Alejandro Pérez-Castilla, Daniel Boullosa, and Amador García-Ramos
Objective: To evaluate the sensitivity of the iLOAD® application to detect the changes in mean barbell velocity of complete sets following power- and strength-oriented resistance training (RT) programs. Methods: Twenty men were randomly assigned to a power training group (countermovement jump and bench press throw at 40% of the 1-repetition maximum [1RM]) or strength training group (back squat and bench press at 70% to 90% of 1RM). Single sets of 10 repetitions at 25% and 70% of 1RM during the back squat and bench press exercises were assessed before and after the 4-week RT programs simultaneously with the iLOAD® application and a linear velocity transducer. Results: The power training group showed a greater increment in velocity performance at the 25% of 1RM (effect size range = 0.66–1.53) and the 70% of 1RM (effect size range = 0.11–0.30). The percent change in mean velocity after the RT programs highly correlated between the iLOAD® application and the linear velocity transducer for the back squat (r range = .85–.88) and bench press (r range = .87–.93). However, the iLOAD® application revealed a 2% greater increase in mean velocity after training compared to the linear velocity transducer. Conclusions: The iLOAD® application is a cost-effective, portable, and easy-to-use tool which can be used to detect changes in mean barbell velocity after power- and strength-oriented RT programs.
Cristina Cortis, Andrea Fusco, Renato Barroso, Daniel Bok, Daniel Boullosa, Daniele Conte, and Carl Foster
Carla Cristiane Silva, Maurizio Bertollo, Felipe Fossati Reichert, Daniel Alexandre Boullosa, and Fábio Yuzo Nakamura
To examine which body position and indices present better reliability of heart rate variability (HRV) measures in children and to compare the HRV analyzed in different body positions between sexes.
Twenty eutrophic prepubertal children of each sex participated in the study. The RR intervals were recorded using a portable heart rate monitor twice a day for 7 min in the supine, sitting, and standing positions. The reproducibility was analyzed using the intraclass correlation coefficient (ICC; two way mixed) and within-subject coefficient of variation (CV).Two-way ANOVA with repeated measures was used to compare the sexes.
High levels of reproducibility were indicated by higher ICC in the root-mean-square difference of successive normal RR intervals (RMSSD: 0.93 and 0.94) and Poincaré plot of the short-term RR interval variability (SD1: 0.92 and 0.94) parameters for boys and girls, respectively, in the supine position. The ICCs were lower in the sitting and standing positions for all HRV indices. In addition, the girls presented significantly higher values than the boys for SDNN and absolute high frequency (HF; p < .05) in the supine position.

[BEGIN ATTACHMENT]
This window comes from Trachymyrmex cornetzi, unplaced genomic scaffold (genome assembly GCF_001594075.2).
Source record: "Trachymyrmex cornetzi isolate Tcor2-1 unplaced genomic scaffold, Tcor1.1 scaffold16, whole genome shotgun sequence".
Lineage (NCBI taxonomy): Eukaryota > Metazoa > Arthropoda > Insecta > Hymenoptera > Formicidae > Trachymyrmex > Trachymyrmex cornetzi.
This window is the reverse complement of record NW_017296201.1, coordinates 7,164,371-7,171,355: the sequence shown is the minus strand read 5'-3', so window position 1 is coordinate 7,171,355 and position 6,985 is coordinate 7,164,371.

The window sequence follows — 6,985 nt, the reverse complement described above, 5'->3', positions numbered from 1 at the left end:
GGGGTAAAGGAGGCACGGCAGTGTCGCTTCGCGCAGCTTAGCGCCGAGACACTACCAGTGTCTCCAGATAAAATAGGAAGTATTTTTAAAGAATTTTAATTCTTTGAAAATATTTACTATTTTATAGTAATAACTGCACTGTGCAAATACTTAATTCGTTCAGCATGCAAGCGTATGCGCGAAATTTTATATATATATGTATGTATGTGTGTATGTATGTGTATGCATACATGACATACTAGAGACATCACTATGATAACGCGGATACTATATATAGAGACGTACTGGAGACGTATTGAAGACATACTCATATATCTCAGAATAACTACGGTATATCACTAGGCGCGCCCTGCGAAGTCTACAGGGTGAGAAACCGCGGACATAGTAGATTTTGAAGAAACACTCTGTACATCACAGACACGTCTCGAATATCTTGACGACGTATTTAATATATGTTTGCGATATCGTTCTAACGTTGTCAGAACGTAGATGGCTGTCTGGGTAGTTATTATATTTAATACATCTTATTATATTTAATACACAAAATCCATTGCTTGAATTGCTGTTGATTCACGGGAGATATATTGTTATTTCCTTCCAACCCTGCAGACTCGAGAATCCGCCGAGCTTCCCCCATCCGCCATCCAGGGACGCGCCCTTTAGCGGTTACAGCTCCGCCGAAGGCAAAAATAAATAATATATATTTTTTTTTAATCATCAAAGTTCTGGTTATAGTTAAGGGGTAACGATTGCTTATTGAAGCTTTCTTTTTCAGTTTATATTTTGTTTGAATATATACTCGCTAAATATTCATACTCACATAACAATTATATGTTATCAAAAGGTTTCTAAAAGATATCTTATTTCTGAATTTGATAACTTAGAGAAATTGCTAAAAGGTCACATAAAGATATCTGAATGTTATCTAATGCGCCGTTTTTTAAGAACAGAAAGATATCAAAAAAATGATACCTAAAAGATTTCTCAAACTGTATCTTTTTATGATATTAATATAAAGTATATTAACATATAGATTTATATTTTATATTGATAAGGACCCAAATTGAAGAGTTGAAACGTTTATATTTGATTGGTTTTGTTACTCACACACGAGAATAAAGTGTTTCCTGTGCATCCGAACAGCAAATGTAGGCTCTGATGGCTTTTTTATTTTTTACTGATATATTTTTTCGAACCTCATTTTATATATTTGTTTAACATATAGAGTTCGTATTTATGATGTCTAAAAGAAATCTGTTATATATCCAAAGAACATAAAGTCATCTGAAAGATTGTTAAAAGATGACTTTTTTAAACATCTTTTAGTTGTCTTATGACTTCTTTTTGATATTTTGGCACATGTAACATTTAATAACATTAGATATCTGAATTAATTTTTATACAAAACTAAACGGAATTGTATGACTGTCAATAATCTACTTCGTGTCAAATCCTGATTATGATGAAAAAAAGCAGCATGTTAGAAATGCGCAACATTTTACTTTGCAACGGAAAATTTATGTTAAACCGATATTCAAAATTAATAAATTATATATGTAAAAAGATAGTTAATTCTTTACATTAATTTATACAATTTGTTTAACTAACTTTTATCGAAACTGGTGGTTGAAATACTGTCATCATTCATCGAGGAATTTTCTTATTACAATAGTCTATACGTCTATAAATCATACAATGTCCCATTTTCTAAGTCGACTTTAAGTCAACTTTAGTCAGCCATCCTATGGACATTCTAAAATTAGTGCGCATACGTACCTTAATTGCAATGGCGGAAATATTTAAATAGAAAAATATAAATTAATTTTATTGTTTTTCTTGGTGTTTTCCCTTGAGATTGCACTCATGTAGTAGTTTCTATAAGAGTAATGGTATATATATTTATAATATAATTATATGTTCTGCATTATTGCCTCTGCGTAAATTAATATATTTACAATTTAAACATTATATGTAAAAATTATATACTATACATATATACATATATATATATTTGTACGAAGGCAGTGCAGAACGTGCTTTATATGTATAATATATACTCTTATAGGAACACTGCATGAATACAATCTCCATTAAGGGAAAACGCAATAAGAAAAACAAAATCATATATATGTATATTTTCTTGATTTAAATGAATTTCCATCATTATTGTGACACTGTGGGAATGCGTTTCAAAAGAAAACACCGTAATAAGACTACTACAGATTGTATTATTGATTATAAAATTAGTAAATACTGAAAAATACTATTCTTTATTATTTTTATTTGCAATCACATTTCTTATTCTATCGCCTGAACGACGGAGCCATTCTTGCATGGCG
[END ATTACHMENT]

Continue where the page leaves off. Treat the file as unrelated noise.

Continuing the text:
The supine position is the most reproducible for the HRV indices in both sexes, especially the vagal related indices.
Daniel A. Boullosa, José L. Tuimil, Luis M. Alegre, Eliseo Iglesias, and Fernando Lusquiños
Countermovement jump (CMJ) and maximum running speed over a distance of 20 m were evaluated for examination of the concurrent fatigue and post-activation potentiation (PAP) in endurance athletes after an incremental feld running test.
Twenty-two endurance athletes performed two attempts of CMJ on a force plate and maximum running speed test before and following the Université de Montréal Track Test (UMTT).
The results showed an improvement in CMJ height (3.6%) after UMTT that correlated with the increment in peak power (3.4%), with a concurrent peak force loss (–10.8%) that correlated with peak power enhancement. The athletes maintained their 20 m sprint performance after exhaustion. Cluster analysis reinforced the association between CMJ and peak power increments in responders with a reported correlation between peak power and sprint performance increments (r = .623; P = .041); nonresponders showed an impairment of peak force, vertical stiffness, and a higher vertical displacement of the center of mass during the countermovement that correlated with lactate concentration (r = –0.717; P = .02).
It can be suggested that PAP could counteract the peak force loss after exhaustion, allowing the enhancement of CMJ performance and the maintenance of sprint ability in endurance athletes after the UMTT. From these results, the evaluation of CMJ after incremental running tests for the assessment of muscular adaptations in endurance athletes can be recommended.
Carl Foster, Renato Barroso, Daniel Bok, Daniel Boullosa, Arturo Casado, Cristina Cortis, Jos J. de Koning, Andrea Fusco, and Thomas Haugen